This enables developers to add template variables to the conversation object before it sends its first message. Read about using variables in messages

controller.studio.get(bot, 'hello', message.user, message.channel).then(function(convo) {
    convo.setVar('date', new Date()); // available in message text as {{vars.date}}
    convo.setVar('news', 'This is a news item!'); // ailable as {{vars.news}}

    // crucial! call convo.activate to set it in motion
    convo.activate();
});

Argument Description
bot A bot instance
input_text The name of a script defined in Botkit Studio
user the user id of the user having the conversation
channel the channel id where the conversation is occurring

In addition to storing the content and structure of conversation threads, developers can also use Botkit Studio to define and maintain the trigger phrases and patterns that cause the bot to take actions. controller.studio.runTrigger() takes arbitrary input text and evaluates it against all existing triggers configured in a bot's account. If a trigger is matched, the script data is returned, compiled, and executed by the bot.

This is different than studio.run() and studio.get() in that the input text may include additional text other than an the exact name of a script. In most cases, runTrigger() will be configured to receive all messages addressed to the bot that were not otherwise handled, allowing Botkit Studio to be catch-all. See below:

// set up a catch-all handler that will send all messages directed to the bot
// through Botkit Studio's trigger evaluation system
controller.on('direct_message,direct_mention,mention', function(bot, message) {
    controller.studio.runTrigger(bot, message.text, message.user, message.channel).catch(function(err) {
        bot.reply(message, 'I experienced an error with a request to Botkit Studio: ' + err);
    });
});

In order to customize the behavior of scripts triggered using runTrigger(), developers define before, after and validate hooks for each script. See docs for these functions below.

Another potential scenario for using runTrigger() would be to trigger a script that includes additional parameters that would normally be provided by a user, but are being provided instead by the bot. For example, it is sometimes useful to trigger another script to start when another script has ended.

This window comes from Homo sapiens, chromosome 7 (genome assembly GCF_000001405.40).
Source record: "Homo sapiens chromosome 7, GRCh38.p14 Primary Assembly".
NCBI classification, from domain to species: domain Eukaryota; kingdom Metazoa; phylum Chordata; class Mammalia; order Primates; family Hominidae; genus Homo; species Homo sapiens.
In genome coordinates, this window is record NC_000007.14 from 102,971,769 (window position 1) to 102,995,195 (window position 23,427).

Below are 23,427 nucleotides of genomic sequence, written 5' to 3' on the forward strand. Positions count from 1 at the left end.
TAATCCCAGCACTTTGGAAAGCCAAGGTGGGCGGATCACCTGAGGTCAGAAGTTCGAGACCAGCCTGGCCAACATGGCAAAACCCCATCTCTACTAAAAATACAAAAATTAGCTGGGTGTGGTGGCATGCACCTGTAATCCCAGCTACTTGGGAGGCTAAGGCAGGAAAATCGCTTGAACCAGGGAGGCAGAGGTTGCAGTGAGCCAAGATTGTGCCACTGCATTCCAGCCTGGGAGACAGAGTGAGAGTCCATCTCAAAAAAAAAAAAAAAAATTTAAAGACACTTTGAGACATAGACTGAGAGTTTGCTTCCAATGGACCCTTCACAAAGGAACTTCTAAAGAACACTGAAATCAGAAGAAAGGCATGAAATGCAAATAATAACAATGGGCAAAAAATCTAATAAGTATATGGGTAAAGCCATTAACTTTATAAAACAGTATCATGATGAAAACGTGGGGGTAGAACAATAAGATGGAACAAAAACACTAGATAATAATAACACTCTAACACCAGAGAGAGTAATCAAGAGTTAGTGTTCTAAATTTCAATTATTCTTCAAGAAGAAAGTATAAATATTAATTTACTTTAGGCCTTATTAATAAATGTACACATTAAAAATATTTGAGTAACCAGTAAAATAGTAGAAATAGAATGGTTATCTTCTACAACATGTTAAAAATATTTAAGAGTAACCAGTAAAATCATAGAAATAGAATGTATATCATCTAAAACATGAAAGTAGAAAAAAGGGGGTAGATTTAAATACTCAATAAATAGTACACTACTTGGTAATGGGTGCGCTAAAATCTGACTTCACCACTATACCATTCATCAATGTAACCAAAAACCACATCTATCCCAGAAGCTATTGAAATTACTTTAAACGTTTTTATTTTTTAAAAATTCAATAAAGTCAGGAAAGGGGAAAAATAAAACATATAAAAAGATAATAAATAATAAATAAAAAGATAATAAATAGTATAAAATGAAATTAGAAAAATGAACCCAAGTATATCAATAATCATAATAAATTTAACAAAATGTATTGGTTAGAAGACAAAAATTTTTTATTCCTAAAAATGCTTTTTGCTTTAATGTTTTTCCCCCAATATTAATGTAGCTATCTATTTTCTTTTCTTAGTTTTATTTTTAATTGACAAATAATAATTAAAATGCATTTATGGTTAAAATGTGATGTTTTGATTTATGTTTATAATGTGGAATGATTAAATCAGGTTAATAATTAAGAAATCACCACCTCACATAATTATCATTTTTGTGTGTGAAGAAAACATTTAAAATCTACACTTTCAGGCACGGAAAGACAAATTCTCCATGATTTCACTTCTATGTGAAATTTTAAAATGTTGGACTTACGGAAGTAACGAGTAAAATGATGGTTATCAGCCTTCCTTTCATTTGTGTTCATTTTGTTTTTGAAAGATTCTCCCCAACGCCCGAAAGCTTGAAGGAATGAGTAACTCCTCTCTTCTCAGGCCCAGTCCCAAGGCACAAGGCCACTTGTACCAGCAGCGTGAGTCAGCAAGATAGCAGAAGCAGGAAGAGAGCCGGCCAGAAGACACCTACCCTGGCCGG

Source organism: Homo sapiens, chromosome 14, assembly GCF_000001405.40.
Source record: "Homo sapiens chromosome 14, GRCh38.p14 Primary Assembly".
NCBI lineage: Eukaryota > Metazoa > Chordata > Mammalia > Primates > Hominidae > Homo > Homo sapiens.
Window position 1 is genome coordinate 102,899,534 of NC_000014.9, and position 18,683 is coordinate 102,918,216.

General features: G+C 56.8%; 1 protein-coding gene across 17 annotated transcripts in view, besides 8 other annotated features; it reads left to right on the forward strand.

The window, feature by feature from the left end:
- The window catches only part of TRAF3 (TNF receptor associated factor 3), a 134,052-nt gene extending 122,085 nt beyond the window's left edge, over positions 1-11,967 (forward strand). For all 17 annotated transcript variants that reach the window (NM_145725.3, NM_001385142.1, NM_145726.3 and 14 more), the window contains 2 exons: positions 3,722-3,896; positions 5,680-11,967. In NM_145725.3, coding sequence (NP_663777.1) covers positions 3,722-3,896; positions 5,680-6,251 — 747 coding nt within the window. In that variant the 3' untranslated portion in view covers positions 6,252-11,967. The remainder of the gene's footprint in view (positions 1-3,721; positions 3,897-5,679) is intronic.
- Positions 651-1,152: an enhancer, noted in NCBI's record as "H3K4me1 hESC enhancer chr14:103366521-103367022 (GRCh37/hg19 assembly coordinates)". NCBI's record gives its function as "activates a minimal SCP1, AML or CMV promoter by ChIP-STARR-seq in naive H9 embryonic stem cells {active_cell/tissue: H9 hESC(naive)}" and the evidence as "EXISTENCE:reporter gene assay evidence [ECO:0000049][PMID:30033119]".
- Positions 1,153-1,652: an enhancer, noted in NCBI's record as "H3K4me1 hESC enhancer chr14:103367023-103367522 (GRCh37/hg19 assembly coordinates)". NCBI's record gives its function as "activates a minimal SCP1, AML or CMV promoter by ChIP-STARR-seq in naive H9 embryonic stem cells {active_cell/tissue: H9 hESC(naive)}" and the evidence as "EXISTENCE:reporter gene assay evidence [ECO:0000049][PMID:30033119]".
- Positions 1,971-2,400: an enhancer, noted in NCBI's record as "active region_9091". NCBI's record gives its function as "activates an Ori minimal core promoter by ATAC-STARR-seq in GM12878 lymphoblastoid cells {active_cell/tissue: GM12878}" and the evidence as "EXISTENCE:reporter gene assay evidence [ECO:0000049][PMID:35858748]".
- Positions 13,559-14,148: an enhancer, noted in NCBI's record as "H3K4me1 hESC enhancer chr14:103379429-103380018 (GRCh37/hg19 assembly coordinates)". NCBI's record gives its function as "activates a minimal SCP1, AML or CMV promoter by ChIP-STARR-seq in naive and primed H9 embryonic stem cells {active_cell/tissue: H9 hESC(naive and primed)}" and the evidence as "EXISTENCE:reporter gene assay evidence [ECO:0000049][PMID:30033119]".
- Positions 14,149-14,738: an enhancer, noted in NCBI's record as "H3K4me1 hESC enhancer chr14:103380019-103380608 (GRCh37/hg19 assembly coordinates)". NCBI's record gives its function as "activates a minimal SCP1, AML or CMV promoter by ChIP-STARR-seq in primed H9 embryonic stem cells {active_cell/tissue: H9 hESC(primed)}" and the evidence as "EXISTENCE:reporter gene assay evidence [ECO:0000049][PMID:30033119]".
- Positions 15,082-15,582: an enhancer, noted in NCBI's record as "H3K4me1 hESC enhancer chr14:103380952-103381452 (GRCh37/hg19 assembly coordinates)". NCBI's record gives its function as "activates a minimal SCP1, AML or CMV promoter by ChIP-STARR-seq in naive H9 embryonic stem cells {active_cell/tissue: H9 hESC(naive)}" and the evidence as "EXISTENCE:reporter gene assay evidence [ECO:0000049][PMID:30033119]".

controller.hears(['checkin'], 'direct_message', function(bot, message) {

    // when a user says checkin, we're going to pass in a more complex command to be evaluated

    // send off a string to be evaluated for triggers
    // assuming a trigger is setup to respond to `run`, this will work!
    controller.studio.runTrigger(bot, 'run checkin with ' + message.user, message.user, message.channel);
});

While Botkit does not currently provide any built-in mechanisms for extracting entities or parameters from the input text, that input text remains available in the before and after hooks, and can be used by developers to process this information.

The original user input text is available in the field convo.source_message.text. An example of its use can be see in the Botkit Studio Starter bot, which extracts a parameter from the help command.

controller.studio.before('help', function(convo, next) {

    // is there a parameter on the help command?
    // if so, change topic.
    if (matches = convo.source_message.text.match(/^help (.*)/i)) {
        if (convo.hasThread(matches[1])) {
            convo.gotoThread(matches[1]);
        }
    }

    next();

});

Argument Description
bot A bot instance (required only when Botkit Studio token is associated with bot, not controller)
tag (optional) require that all scripts returned have specified tag

This function will return a list of all Botkit Studio scripts available to the bot. It returns a promise that will resolve with an array of scripts. These scripts will contain the name, description, and a list of associated triggers. The name field can be used along with controller.studio.get() and controller.studio.run() to load the actual content of the script.

controller.studio.getScripts().then(function(list) {

  // do something with this array of scripts.
  // list an array in the form:
  // [
  //   {
  //     name: 'script',
  //     description: 'a script',